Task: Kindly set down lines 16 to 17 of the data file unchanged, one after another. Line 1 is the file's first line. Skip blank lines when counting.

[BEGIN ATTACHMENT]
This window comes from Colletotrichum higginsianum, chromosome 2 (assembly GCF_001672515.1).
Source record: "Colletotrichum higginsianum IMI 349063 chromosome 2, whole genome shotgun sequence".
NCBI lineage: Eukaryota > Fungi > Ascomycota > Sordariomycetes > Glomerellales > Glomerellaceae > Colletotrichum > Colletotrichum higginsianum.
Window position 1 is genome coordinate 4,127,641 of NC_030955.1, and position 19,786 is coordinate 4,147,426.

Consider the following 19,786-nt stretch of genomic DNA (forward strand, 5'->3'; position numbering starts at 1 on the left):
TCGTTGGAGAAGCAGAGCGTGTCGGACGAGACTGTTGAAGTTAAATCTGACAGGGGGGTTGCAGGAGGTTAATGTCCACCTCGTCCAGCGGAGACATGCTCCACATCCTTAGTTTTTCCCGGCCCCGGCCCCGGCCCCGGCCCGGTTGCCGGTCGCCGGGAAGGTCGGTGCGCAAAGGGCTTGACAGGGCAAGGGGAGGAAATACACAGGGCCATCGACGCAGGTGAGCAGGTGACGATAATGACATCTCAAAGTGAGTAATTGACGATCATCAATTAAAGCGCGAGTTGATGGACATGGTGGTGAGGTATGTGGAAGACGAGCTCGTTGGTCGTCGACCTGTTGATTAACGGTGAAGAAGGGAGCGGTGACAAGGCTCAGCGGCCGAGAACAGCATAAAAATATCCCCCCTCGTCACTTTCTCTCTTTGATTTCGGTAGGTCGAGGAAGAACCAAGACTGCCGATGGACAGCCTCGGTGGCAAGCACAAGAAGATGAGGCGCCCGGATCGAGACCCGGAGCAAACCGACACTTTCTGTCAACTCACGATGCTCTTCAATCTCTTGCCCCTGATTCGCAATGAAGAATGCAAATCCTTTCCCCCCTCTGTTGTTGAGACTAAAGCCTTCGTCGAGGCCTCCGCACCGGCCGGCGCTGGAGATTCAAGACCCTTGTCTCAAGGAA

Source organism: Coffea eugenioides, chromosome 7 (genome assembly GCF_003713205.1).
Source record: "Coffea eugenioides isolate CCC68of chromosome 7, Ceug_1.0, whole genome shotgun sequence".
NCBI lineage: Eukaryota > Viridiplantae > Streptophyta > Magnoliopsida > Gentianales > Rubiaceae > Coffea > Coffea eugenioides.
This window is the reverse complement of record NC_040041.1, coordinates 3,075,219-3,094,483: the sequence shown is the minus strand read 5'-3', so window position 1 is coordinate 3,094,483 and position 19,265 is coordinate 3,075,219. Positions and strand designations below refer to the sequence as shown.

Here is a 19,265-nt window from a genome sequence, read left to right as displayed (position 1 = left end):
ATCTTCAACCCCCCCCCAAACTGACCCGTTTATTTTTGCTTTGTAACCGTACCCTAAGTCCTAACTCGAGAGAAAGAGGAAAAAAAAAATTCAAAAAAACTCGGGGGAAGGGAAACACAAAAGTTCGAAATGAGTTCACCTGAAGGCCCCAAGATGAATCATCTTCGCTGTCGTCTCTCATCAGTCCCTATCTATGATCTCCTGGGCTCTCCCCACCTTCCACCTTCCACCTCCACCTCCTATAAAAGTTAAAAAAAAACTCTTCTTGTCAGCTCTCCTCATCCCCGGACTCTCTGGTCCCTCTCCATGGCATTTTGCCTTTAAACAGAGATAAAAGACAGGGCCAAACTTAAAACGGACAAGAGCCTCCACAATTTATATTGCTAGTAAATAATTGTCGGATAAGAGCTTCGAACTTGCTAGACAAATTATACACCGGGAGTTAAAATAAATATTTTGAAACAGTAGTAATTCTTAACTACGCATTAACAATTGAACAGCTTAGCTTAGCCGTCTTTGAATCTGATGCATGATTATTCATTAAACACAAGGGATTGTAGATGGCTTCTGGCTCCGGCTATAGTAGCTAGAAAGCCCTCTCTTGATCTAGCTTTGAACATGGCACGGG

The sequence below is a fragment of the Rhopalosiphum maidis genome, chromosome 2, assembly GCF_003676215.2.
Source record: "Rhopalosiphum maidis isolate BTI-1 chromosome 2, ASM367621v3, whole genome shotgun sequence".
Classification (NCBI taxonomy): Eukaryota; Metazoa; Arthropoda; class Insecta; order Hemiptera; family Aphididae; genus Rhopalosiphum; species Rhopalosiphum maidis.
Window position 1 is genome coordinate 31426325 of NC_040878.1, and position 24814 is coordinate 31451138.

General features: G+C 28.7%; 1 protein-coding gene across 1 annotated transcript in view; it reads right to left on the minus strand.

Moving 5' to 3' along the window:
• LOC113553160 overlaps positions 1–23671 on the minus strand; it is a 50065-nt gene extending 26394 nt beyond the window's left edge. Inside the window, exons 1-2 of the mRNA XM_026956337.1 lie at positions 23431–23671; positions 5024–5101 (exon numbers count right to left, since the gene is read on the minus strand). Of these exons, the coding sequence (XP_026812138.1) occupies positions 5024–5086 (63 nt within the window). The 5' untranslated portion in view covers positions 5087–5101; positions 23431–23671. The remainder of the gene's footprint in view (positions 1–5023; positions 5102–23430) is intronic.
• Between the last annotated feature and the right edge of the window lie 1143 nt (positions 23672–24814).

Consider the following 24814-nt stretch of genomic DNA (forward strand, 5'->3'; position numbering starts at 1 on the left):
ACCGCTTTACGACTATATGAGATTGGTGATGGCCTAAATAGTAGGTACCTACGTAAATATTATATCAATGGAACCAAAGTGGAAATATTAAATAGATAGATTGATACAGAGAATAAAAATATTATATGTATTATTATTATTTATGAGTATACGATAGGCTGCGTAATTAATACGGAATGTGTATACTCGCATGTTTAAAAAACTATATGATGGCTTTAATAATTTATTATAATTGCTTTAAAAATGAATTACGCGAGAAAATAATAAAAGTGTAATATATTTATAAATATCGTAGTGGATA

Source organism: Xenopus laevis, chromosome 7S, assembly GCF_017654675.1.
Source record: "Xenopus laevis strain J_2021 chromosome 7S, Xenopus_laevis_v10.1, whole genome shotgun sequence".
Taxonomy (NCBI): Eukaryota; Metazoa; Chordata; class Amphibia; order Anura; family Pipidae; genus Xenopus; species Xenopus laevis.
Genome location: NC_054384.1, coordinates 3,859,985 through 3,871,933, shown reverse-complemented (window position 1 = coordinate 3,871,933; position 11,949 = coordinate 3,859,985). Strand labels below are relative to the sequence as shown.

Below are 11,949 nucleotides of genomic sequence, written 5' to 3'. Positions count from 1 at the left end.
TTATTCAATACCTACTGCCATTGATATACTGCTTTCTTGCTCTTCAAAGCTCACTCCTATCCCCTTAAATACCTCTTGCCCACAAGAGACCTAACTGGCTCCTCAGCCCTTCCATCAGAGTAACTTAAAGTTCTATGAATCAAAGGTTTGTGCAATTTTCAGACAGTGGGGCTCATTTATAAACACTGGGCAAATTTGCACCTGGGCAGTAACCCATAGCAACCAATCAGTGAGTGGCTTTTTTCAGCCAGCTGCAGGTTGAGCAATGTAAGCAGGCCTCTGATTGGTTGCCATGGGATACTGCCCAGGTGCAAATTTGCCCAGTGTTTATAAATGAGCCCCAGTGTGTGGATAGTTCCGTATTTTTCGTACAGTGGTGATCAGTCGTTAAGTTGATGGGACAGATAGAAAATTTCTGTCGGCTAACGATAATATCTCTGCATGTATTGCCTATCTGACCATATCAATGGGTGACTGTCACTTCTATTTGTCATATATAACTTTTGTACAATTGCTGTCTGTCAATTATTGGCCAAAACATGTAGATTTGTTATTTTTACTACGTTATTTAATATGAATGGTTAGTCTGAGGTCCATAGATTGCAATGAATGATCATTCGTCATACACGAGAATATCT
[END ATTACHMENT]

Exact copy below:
Window position 1 is genome coordinate 31426325 of NC_040878.1, and position 24814 is coordinate 31451138.

General features: G+C 28.7%; 1 protein-coding gene across 1 annotated transcript in view; it reads right to left on the minus strand.